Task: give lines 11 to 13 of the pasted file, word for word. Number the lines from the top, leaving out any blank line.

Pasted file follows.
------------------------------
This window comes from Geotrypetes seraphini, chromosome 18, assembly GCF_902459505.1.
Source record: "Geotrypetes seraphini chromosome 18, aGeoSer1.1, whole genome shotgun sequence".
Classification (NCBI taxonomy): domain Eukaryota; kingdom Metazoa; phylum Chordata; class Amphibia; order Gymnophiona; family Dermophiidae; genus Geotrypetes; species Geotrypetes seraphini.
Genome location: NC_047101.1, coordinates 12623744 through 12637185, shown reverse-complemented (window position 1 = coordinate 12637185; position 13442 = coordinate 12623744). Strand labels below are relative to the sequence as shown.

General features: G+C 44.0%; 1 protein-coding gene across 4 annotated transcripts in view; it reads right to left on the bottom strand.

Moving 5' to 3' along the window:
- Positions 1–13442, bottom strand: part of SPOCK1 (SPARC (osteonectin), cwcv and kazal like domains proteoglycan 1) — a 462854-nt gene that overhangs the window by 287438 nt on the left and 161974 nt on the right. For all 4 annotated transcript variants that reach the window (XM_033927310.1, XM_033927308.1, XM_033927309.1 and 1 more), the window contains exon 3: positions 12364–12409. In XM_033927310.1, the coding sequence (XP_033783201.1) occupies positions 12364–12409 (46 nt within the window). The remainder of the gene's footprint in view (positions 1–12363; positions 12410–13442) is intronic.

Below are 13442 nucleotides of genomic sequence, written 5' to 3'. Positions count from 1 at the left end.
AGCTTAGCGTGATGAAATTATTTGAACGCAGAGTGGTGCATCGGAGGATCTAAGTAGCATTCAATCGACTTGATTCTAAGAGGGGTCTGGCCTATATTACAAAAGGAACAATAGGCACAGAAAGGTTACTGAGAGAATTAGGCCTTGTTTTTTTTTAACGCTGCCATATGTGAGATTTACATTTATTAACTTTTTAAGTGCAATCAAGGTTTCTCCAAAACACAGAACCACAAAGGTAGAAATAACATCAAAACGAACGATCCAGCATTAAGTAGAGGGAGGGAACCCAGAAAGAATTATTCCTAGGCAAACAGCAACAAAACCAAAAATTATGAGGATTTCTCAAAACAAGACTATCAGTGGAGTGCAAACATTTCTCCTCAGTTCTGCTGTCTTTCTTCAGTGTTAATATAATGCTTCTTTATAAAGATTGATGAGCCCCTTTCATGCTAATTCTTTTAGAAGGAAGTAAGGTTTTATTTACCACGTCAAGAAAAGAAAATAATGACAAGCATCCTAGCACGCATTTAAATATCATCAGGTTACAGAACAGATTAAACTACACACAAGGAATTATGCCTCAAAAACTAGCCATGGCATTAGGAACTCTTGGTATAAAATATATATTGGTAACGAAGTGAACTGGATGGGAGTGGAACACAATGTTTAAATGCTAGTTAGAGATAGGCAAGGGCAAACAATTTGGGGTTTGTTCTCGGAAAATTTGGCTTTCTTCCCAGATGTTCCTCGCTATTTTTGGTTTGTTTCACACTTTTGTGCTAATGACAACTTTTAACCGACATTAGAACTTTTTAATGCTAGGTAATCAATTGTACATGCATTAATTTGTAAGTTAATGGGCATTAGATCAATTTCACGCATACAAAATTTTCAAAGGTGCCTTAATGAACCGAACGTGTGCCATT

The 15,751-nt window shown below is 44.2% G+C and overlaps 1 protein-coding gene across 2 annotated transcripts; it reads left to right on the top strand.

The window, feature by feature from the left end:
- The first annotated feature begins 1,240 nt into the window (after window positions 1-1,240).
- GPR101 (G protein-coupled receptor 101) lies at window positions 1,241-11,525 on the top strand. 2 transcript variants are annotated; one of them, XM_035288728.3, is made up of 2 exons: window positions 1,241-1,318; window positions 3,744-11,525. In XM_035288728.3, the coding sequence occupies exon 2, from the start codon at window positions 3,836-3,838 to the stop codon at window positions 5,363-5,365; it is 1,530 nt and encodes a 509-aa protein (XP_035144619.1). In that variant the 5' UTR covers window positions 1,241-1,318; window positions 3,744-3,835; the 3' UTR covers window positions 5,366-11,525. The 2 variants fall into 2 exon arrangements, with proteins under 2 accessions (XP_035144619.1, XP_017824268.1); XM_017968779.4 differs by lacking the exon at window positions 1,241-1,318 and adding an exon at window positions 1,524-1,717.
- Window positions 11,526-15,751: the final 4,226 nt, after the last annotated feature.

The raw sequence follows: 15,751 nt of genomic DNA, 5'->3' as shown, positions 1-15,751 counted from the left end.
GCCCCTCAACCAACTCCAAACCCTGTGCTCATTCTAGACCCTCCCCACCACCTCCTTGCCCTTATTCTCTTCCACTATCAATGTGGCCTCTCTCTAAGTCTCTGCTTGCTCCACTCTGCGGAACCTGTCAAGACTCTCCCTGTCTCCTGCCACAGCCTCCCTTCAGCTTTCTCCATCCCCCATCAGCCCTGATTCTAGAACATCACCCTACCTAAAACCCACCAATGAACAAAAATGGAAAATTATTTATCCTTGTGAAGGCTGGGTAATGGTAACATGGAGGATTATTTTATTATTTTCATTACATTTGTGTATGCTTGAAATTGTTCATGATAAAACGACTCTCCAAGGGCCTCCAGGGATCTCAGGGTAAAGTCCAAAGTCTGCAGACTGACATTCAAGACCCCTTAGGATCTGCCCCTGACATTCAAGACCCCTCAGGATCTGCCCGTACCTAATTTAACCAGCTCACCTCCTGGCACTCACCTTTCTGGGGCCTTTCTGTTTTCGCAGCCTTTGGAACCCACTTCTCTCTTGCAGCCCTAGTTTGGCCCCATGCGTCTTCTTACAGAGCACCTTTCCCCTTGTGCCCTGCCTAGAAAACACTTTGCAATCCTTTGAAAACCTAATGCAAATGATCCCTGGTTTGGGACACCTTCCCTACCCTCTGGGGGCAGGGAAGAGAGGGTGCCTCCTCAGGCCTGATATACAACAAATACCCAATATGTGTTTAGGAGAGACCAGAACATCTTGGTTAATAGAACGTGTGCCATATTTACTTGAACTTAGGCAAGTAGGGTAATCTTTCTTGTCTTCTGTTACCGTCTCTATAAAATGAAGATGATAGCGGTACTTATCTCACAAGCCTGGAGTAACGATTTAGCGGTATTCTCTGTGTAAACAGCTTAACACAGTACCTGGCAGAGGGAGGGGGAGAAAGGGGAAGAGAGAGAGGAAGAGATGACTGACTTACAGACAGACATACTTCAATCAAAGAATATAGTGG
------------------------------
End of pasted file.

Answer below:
The window, feature by feature from the left end:
- The first annotated feature begins 1,240 nt into the window (after window positions 1-1,240).
- GPR101 (G protein-coupled receptor 101) lies at window positions 1,241-11,525 on the top strand. 2 transcript variants are annotated; one of them, XM_035288728.3, is made up of 2 exons: window positions 1,241-1,318; window positions 3,744-11,525. In XM_035288728.3, the coding sequence occupies exon 2, from the start codon at window positions 3,836-3,838 to the stop codon at window positions 5,363-5,365; it is 1,530 nt and encodes a 509-aa protein (XP_035144619.1). In that variant the 5' UTR covers window positions 1,241-1,318; window positions 3,744-3,835; the 3' UTR covers window positions 5,366-11,525. The 2 variants fall into 2 exon arrangements, with proteins under 2 accessions (XP_035144619.1, XP_017824268.1); XM_017968779.4 differs by lacking the exon at window positions 1,241-1,318 and adding an exon at window positions 1,524-1,717.